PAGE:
Excerpted from Lexology by Fisher Phillips

Employers paid out a record $68.2 million to those alleging sexual harassment violations through the EEOC in 2019, shattering the record by over $10 million and reminding us all that the #MeToo movement continues to be a major influence on workplaces across the country. This is just one of many interesting findings released by the Equal Employment Opportunity Commission (EEOC) in its annual data summary covering fiscal year 2019 (which wrapped up in September). The January 24 release is full of eye-opening statistics that could help you set your compliance priorities for 2020 and beyond. Here are 10 thought-provoking takeaways from the EEOC’s annual summary.

1. Sexual Harassment Recovery Exploded

As noted in the introduction, the most compelling piece of information from the release is the amount of money recovered from employers in 2019 for claims of sexual harassment. The $68.2 million represents a 20% increase from the previous all-time high set of $56.6 million in 2018, and is nearly double the total from just five years previous ($35 million in 2014).

2. Sex Discrimination Claims Rose: Sex Harassment Claims Held Steady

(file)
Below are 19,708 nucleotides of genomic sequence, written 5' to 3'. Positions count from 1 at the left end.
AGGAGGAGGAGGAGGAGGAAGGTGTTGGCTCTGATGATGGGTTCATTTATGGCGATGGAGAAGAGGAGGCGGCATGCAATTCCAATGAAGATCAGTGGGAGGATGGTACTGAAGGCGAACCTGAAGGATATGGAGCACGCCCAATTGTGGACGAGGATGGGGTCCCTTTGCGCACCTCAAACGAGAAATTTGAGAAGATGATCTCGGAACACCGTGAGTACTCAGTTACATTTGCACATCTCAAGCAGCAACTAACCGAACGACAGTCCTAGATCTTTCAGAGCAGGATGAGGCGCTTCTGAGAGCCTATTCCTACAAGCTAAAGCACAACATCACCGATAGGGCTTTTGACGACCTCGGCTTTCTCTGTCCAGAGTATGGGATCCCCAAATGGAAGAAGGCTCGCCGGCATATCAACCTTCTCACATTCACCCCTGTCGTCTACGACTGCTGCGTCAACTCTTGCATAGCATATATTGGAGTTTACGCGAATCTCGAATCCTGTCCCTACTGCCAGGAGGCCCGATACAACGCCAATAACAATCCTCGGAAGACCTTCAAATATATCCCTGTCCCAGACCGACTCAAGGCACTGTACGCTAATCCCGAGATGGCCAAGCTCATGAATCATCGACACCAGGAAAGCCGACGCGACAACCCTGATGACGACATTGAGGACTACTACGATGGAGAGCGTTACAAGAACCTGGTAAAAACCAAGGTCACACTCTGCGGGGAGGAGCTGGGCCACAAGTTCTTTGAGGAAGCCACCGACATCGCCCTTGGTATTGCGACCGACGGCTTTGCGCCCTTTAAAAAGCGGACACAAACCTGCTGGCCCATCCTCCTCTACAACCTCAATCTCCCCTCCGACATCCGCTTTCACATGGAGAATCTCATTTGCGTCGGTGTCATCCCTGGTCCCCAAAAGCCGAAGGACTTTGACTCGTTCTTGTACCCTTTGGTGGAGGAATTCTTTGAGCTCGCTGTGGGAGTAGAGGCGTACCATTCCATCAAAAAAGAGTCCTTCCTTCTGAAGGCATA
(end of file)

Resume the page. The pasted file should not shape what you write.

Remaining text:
It should come as no surprise, then, that claims of sex discrimination remained high in 2019. The past year saw an increase in the number of claims filed – rising from 24,655 to 25,532. Meanwhile, although claims of sexual harassment dipped slightly from 7,609 in 2018 to 7,514 in 2019, this figure still represents the second-highest mark for claims in the past seven years.

3. Retaliation Remains the Most Popular Claim – By Far

By a very wide margin, the most common EEOC claim employers faced in 2019 involved allegations of retaliation. Once again, these claims proved to be the most popular filed by workers. In 2019, over 39,000 retaliation claims were filed, representing nearly 54% of all claims filed with the EEOC. This is the highest percentage ever, highlighting just how important it is to have robust HR policies and training in place. It’s also the 18th year in a row that we have seen an increase in that percentage. Employers can only fondly dream of the year 2002, when only 27% of EEOC claims involved retaliation allegations.

4. Disability Discrimination Claims Also Proved Popular

The next-highest type of claim filed with the EEOC in 2019 were disability discrimination allegations. Following the passage of the ADA Amendments Act in 2008, we have seen a steady increase in the number of such claims. Pre-ADAAA, only 14,893 disability claims were filed, representing under 20% of all EEOC claims. By 2019, that number had jumped to 24,238, accounting for a third of all claims filed. You will want to ensure you and your managers have a firm grasp on your reasonable accommodation obligations and the interactive process to ensure you don’t fall victim to such a claim in 2020.
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